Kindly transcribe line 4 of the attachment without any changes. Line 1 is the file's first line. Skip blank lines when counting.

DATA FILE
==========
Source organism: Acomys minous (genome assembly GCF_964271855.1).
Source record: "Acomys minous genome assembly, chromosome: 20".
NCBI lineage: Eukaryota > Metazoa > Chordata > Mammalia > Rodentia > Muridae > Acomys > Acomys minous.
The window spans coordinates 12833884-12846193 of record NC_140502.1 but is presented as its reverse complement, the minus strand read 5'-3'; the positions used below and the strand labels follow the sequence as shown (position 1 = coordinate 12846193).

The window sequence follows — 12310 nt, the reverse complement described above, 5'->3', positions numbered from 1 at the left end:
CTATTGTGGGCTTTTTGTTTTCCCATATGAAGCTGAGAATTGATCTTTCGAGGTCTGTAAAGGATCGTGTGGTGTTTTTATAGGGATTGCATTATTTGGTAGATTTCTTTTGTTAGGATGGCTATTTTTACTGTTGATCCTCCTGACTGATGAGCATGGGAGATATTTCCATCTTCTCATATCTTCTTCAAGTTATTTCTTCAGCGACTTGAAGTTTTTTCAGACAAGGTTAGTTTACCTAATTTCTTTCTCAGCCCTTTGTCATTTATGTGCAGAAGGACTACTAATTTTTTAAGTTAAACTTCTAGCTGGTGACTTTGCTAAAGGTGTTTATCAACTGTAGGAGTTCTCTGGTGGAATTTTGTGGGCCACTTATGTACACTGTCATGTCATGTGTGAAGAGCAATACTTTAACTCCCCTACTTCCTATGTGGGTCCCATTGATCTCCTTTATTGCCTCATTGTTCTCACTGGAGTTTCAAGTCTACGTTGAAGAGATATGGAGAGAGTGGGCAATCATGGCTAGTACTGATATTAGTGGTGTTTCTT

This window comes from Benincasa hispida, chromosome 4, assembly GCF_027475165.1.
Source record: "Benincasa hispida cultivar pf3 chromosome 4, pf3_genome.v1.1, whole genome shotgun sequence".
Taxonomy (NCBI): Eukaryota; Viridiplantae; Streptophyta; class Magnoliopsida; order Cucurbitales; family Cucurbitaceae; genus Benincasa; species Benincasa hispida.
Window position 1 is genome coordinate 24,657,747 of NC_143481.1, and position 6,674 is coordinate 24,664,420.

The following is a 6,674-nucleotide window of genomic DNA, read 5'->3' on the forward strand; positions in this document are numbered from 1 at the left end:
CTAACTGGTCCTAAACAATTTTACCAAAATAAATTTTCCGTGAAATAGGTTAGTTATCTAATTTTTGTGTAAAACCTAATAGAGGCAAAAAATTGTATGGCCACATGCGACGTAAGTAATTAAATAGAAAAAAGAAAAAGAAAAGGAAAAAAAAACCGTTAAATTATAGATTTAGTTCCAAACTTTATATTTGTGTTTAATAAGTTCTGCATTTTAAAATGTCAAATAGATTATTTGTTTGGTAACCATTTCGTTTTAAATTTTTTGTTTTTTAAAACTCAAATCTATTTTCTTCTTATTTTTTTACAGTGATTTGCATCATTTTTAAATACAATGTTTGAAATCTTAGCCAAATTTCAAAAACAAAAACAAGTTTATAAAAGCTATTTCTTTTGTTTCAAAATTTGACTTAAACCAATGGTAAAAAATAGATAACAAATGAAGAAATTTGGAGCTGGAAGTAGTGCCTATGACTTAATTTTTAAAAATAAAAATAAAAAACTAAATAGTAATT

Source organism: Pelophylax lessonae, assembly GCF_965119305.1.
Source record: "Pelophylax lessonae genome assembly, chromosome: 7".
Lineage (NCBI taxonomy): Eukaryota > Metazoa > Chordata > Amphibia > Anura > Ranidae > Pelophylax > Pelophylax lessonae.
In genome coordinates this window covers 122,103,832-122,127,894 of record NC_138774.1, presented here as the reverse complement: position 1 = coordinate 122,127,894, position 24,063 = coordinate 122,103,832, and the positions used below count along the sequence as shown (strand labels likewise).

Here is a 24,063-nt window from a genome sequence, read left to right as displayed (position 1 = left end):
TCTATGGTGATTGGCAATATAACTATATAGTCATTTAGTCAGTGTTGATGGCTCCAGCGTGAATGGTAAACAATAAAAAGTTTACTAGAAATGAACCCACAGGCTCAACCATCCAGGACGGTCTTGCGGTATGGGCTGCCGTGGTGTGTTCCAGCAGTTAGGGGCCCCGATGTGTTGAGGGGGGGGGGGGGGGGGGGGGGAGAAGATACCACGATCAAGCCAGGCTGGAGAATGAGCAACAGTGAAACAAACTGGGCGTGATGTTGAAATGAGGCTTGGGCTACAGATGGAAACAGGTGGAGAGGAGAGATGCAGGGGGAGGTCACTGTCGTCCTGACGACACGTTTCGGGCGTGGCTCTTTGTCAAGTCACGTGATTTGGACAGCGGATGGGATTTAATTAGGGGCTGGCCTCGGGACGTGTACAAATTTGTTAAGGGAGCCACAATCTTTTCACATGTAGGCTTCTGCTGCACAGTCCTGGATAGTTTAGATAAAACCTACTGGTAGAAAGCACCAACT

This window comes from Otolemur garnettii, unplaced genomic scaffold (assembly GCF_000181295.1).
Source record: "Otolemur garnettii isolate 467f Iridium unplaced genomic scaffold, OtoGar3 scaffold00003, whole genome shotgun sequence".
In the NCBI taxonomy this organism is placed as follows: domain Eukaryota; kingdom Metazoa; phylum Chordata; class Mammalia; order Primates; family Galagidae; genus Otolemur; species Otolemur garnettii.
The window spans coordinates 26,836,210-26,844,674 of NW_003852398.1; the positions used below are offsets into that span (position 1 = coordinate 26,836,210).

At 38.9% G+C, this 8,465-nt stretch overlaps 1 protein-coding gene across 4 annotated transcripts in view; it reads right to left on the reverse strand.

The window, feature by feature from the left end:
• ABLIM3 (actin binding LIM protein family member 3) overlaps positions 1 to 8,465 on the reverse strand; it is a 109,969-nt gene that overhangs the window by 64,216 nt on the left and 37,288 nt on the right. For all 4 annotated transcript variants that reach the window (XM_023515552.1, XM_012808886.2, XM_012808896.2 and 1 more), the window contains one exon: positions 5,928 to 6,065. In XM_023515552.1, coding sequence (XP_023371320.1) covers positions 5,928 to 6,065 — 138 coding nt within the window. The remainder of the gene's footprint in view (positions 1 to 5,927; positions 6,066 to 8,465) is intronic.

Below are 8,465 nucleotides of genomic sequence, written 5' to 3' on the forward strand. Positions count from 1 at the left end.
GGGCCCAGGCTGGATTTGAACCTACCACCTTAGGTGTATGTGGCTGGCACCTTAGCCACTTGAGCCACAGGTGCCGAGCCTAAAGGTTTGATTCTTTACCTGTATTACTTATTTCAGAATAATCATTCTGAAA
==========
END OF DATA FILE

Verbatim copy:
The window spans coordinates 12833884-12846193 of record NC_140502.1 but is presented as its reverse complement, the minus strand read 5'-3'; the positions used below and the strand labels follow the sequence as shown (position 1 = coordinate 12846193).